To state one thing directly: The Japanese know a lot about whisky! That may surprise some people who are not familiar with the matter but is absolutely and undeniably true. Although they have learned the craft of producing high-quality single malt whiskys in Scotland, they did not just copy it but tried to perfect this art – Japanese are very often obsessed by perfecting things even in the tiniest detail. And they’re doing this by the way not only since yesterday, but since 1923.
The Yamazaki distillery is certainly the oldest and most famous of the Japanese whisky distilleries and is operated by the Japanese beverage company Suntory. The name Suntory might trigger some associations in your mind if you have seen the excellent movie “Lost in Translation”. The movie features an homage to the famous commercials of the Suntory company that have been shown mostly in Japanese TV since the 1960s. I will write something more on this in the future, when I’m going to publish an article about the Hibiki Whisky (you will then find a link here).
The distillery is located at the foot of the mountain Tennō in the Japanese prefecture of Osaka, close to the old imperial city of Kyoto (the region and especially the old imperial city are absolutely beautiful and definitely worth a visit). The renowned whisky expert Jim Murray crowned a whisky of Yamazaki as “the world’s best whisky” in 2014. Unfortunately it was not the Yamazaki 10 but nonetheless it is a superb spirit, at least if you’re looking for a real fruit bomb. Yes, you read correctly, the 10-year-old Yamazaki is a fruit bomb (at least in the nose, see below), which one might expect, at best, under Scottish single malts from the Speyside region. The aging in Japanese oak barrels gives the matured distillate also a truly unique touch!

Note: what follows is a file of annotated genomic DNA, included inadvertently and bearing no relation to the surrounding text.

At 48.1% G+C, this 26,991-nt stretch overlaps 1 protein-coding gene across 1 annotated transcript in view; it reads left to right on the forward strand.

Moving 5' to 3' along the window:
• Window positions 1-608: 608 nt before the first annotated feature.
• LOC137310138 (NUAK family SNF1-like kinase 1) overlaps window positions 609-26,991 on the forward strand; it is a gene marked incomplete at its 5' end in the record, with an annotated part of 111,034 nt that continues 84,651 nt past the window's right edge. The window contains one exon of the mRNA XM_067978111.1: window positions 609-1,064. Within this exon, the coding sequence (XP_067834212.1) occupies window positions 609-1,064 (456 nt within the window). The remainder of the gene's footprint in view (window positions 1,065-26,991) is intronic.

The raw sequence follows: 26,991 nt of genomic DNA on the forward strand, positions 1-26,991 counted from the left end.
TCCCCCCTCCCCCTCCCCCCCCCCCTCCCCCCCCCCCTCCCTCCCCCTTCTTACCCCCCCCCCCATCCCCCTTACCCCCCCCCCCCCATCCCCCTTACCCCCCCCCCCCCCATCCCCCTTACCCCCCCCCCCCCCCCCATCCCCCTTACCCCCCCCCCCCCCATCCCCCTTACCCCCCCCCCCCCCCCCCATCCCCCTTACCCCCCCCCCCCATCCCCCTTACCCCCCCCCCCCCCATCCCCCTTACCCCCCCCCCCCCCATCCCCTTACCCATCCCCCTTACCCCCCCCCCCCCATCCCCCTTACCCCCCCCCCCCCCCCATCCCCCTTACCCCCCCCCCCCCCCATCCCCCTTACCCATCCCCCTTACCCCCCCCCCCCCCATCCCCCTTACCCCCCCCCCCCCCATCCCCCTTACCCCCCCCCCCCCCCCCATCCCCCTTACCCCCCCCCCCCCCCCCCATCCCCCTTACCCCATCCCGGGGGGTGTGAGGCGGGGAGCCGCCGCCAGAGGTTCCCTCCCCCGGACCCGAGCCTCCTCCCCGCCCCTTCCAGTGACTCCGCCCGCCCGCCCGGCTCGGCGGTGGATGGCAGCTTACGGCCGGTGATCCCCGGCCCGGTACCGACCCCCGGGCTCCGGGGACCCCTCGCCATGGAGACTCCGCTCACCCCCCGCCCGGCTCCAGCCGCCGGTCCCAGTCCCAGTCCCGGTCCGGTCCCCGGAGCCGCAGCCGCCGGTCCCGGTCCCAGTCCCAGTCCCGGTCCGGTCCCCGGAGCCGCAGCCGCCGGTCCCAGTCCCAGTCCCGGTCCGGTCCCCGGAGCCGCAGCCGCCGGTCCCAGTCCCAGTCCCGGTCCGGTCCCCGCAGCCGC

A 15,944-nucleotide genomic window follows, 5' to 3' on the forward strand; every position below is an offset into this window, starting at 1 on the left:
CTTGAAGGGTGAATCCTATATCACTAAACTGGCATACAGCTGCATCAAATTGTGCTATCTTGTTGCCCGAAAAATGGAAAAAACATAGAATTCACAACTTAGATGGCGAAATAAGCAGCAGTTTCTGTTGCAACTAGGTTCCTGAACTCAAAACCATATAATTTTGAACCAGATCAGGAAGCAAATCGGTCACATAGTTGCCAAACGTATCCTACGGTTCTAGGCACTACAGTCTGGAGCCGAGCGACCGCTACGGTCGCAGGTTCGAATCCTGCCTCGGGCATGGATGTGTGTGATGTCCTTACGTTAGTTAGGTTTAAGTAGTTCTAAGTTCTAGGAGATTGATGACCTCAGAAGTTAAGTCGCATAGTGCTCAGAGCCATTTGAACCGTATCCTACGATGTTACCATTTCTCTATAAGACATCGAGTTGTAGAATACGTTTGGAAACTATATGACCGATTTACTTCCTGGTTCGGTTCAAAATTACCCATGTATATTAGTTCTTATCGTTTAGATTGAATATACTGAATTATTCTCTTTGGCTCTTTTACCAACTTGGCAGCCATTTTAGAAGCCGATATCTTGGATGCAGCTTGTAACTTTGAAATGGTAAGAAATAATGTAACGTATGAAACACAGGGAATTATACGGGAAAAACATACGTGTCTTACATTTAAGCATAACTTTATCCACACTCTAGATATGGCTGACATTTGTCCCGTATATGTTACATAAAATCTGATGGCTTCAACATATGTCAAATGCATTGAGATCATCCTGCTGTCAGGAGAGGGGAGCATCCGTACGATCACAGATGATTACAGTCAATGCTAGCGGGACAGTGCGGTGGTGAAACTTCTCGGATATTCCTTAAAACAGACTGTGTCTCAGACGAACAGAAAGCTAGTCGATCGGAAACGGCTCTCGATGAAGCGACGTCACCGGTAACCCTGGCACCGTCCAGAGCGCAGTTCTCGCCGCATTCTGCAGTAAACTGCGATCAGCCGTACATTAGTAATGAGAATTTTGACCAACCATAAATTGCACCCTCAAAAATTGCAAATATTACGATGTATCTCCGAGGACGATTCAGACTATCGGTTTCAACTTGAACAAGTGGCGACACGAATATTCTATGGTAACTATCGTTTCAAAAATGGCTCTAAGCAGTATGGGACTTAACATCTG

Nose: strong fruitiness (pears, mango, lemon and plum), fine honey sweetness and a unique nuance that I simply ascribe to the Japanese oak
Taste: a lot of oak and spice with significantly less fruit and a hint of sweetness
Finish: spicy with very light and fresh citrus notes; some nuts
The 10-year-old Yamazaki is unfortunately no longer available in the future and you will probably only be able to buy it as a residual item, if you’re lucky. It was replaced by the Yamazaki Distiller’s Reserve which has no statement of age on the label.